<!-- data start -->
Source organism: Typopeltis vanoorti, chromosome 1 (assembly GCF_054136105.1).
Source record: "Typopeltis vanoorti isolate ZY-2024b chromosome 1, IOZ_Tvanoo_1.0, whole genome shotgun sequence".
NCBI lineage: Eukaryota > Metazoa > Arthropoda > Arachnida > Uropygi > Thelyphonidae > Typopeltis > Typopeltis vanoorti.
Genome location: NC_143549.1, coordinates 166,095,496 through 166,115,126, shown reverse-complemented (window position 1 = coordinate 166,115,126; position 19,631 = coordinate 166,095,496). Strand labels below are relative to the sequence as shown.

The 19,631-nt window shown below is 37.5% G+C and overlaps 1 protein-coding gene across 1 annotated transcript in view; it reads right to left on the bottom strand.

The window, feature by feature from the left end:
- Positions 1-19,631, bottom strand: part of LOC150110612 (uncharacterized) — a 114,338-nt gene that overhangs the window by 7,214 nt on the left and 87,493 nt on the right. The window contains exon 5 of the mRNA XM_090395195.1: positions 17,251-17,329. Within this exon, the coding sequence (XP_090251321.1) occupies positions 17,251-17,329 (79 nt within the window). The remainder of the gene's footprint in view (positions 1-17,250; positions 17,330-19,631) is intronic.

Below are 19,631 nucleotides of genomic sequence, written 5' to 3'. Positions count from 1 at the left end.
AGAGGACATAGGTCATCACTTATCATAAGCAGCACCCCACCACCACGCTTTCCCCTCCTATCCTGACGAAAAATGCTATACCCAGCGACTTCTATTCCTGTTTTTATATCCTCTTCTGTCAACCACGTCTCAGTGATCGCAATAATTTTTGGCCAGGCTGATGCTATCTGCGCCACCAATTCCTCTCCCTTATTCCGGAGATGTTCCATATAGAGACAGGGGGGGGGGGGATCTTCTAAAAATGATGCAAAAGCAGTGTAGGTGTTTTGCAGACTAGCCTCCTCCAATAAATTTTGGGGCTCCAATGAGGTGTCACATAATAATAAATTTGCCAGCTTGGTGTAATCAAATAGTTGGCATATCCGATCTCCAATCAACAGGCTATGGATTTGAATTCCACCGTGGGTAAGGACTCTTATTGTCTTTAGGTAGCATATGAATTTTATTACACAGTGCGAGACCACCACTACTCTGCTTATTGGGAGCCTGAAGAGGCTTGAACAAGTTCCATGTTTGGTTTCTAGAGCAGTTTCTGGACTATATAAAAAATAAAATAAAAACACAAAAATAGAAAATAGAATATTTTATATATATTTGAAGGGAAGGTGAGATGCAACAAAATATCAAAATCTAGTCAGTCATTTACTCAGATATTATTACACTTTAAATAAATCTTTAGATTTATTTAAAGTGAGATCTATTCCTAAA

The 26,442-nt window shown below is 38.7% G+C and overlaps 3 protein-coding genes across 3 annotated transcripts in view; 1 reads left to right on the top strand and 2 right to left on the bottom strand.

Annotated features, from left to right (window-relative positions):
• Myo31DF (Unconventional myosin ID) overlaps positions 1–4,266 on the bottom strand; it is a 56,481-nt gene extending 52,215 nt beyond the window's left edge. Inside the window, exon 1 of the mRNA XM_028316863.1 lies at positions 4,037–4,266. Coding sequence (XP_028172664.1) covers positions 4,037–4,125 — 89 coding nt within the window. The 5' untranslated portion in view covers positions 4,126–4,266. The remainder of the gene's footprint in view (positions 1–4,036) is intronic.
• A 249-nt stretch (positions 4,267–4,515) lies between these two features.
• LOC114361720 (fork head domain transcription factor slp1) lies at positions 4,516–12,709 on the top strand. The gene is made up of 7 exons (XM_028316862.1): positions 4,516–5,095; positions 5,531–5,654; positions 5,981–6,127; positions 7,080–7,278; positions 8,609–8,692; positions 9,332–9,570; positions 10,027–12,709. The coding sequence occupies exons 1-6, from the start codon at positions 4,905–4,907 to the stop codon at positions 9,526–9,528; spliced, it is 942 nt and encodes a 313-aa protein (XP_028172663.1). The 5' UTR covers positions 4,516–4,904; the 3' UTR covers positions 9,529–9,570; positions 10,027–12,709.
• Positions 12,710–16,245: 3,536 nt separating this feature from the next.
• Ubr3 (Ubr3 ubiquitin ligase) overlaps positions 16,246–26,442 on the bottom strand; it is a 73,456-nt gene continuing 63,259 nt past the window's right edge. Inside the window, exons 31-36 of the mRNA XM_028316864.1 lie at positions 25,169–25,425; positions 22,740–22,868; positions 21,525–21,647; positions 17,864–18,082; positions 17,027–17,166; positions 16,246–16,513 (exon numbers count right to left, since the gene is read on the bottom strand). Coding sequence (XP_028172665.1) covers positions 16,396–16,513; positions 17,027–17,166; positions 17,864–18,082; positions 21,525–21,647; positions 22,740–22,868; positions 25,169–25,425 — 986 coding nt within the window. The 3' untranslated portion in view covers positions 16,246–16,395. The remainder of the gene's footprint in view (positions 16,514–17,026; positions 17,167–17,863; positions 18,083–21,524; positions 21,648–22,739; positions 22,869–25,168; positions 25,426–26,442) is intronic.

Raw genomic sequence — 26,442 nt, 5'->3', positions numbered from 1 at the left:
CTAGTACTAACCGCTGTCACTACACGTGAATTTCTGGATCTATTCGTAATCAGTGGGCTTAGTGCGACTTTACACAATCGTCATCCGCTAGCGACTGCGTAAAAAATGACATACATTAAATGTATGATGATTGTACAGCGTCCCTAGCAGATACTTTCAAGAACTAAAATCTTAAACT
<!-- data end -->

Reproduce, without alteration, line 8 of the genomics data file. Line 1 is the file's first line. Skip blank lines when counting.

Below are 19,631 nucleotides of genomic sequence, written 5' to 3'. Positions count from 1 at the left end.